Why Asian Studies Is Important to the Contemporary Business College Curriculum: Lessons from Entering the Japanese Market

By Cant, Greg; Alkire, Terry | East-West Connections, January 2008 | Go to article overview

Why Asian Studies Is Important to the Contemporary Business College Curriculum: Lessons from Entering the Japanese Market


Cant, Greg, Alkire, Terry, East-West Connections


Introduction

For several decades a common agenda for Business Colleges has been to internationalize their curriculum. In fact, as far back as the 1950's there have been calls to develop cross-cultural competencies in the U.S. business educational system (Albers-Millers et al. 56). The Department of Education, along with the major accrediting organization (Association to Advance Collegiate Schools of Business) and the business community have all actively encouraged international education and research. It is now broadly accepted that colleges need to both facilitate the development of general business skills and knowledge as well as the critical competencies necessary to work in a culture other than one's own. Institutions have typically used one or more approaches to institutionalize the curriculum; discrete international business programs, stand alone international course/s, infusion of international business material across the curriculum (Cant 31). Despite such initiatives being in place for years, many commentators still conclude that business students oft en have a very limited appreciation of other society's values, norms, assumptions and beliefs.

To examine the impact that understanding culture has on business success, this paper focuses on the challenges U.S. firms confront entering the Japanese market. In particular the paper reflects on the experience of a high technology firm that entered the Japanese market in the early 1980's. Beginning with a simple import/ export agreement with a Japanese trading company, the firm's involvement in the Japanese market evolved through several phases until the company ultimately acquired their own wholly-owned Japanese subsidiary. The general conclusion from this case is that for a U.S. firm to be successful in the highly nuanced market of Japan requires a profound understanding of Japanese culture. Incorporating aspects of the "Asian Studies" curriculum into the business programs could provide critical insights for tomorrows business leaders.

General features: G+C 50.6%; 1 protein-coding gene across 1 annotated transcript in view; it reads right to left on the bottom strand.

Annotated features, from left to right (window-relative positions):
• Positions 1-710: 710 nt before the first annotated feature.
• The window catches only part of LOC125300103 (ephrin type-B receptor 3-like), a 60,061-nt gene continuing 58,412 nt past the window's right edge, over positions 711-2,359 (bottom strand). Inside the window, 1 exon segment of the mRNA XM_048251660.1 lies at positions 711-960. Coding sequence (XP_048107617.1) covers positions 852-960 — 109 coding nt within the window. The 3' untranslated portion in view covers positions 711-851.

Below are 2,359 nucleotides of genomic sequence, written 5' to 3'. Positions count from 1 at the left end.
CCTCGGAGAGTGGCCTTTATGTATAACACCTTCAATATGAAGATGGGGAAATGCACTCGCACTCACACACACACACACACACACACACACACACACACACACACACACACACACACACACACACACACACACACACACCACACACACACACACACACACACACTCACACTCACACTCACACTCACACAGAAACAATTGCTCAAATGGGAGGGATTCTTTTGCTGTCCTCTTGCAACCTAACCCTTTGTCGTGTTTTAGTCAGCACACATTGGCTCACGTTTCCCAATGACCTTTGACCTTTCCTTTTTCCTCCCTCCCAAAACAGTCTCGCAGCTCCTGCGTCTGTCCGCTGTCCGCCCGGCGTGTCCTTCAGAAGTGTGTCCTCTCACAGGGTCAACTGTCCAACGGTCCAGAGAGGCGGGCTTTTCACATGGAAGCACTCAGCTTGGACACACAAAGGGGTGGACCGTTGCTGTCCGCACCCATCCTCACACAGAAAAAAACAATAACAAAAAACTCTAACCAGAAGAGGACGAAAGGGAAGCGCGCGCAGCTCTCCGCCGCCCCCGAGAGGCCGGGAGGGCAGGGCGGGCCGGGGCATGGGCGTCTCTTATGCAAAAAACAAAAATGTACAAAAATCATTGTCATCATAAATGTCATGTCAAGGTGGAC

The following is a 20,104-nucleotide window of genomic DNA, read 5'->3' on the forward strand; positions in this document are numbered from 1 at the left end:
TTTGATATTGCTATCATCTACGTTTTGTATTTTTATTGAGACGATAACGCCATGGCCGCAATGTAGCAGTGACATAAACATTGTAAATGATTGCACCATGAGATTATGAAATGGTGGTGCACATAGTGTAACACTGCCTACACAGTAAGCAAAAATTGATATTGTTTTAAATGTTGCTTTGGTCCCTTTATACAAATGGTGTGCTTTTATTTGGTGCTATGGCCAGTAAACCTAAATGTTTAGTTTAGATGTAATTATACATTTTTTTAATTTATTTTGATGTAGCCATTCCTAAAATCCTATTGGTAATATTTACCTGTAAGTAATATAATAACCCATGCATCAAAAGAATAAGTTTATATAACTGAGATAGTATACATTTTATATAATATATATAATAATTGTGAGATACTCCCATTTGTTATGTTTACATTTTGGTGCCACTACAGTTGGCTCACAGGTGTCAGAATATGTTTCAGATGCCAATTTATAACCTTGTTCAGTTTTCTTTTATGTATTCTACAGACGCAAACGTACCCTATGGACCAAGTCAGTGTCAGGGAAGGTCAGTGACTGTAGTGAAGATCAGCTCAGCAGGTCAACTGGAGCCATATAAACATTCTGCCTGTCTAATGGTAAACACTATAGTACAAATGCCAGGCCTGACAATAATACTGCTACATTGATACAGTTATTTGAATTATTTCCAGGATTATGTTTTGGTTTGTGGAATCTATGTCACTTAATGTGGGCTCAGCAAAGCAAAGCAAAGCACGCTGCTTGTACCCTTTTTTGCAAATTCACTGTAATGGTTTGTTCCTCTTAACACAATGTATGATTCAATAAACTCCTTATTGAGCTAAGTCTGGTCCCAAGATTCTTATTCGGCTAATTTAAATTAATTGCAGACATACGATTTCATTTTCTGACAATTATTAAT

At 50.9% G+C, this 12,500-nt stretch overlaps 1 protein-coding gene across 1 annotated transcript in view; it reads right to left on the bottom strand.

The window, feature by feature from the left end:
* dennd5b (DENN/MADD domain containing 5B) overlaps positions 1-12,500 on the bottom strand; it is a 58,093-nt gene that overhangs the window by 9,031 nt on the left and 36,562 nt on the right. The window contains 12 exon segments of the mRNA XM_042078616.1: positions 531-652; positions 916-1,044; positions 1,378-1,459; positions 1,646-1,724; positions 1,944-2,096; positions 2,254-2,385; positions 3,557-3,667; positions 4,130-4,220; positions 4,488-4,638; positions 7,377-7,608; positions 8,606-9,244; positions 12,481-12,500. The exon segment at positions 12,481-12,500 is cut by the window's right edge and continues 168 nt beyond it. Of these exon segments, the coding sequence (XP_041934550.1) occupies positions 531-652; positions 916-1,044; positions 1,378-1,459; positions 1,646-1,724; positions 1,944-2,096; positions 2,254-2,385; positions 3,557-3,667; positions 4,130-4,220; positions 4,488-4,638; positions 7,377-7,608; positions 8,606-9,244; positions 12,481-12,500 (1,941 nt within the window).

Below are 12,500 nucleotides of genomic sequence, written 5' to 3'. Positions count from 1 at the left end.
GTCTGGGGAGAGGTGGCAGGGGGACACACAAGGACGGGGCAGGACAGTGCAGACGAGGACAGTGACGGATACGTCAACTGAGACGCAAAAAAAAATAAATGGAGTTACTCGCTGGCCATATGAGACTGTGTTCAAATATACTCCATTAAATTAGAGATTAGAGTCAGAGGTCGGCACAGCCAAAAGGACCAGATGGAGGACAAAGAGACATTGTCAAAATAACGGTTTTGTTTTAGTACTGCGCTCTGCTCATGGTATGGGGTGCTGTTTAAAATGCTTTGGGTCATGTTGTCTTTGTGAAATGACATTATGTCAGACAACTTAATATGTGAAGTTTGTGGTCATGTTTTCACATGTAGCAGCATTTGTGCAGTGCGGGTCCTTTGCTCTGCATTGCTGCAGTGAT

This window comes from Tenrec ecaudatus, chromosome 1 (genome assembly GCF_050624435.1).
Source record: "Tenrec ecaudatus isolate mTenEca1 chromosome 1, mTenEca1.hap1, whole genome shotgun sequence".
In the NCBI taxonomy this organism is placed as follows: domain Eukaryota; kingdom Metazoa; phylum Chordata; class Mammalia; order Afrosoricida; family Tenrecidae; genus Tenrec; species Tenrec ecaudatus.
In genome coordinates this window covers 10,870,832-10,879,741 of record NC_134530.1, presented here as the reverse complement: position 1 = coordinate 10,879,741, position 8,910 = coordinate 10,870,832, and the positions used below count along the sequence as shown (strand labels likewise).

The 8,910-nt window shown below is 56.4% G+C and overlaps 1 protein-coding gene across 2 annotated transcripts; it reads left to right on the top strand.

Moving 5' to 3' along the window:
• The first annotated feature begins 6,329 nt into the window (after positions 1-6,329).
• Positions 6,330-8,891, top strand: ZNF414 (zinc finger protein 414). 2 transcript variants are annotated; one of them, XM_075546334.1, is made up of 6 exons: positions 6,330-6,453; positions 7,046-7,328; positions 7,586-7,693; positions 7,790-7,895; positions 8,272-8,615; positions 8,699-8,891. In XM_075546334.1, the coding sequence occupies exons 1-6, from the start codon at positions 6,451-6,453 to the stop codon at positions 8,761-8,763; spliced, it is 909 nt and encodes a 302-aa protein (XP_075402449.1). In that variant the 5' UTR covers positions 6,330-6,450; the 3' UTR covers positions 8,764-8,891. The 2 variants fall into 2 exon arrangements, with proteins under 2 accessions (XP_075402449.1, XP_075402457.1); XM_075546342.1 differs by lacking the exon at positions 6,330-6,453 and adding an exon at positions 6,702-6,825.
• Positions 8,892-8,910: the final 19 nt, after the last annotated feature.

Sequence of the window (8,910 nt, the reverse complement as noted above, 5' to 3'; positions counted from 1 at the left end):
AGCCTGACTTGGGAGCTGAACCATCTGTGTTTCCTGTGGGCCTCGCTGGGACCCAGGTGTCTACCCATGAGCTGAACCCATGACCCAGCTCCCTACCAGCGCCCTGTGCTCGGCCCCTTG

While there is conjecture about when China will eclipse Japan as the world's second largest economy, there is no doubt about the continuing financial power and importance of the Japanese economy. Japan is a major trading partner of the U.S. and while many goods and services are exchanged between these two giant economies, many U.S. firms have struggled to establish a lasting presence in Japan. Recent history is littered with examples of failed attempts by U.S. and other international corporations to succeed in the highly demanding Japanese market. Firms ranging from Ben & Jerry's Ice Cream, eBay, to L.L. Bean have had complete failures, while others such as Carrefour and Wal-Mart continue to record massive financial losses from their Japanese subsidiaries (Phatak et al. 261).

There have of course been a number of success stories; most notably Starbucks, Disney and 7-Eleven. Evidence however, suggests that failures far outweigh successes. The reason for failure can be attributed to several key factors such as; too much focus on short term economic goals, lack of demand for U.S. produced goods due to perceived quality problems, Japanese government protection of domestic businesses, choosing the wrong business partner, very strong local companies, rigidity and restrictions of the distribution and supply-chain network, Japanese practice of valuing personal relations over economic efficiency, and major differences between U.S. and Japanese leadership and management approaches and practices (Fascol 1999; Yoshimura et al. 1997; Ouchi 1981).

Given that culture, both national and organizational, plays a central role in this case study, it is important to define the concept. The literature provides a rich array of definitions including: the collective programming of the mind (Hofstede 25), way of life handed down from one generation to the next (Barnouw 4), shared meaning (Geertz 8), shared view (Varner and Beamer 7), and system of knowledge (Keesing 75). …

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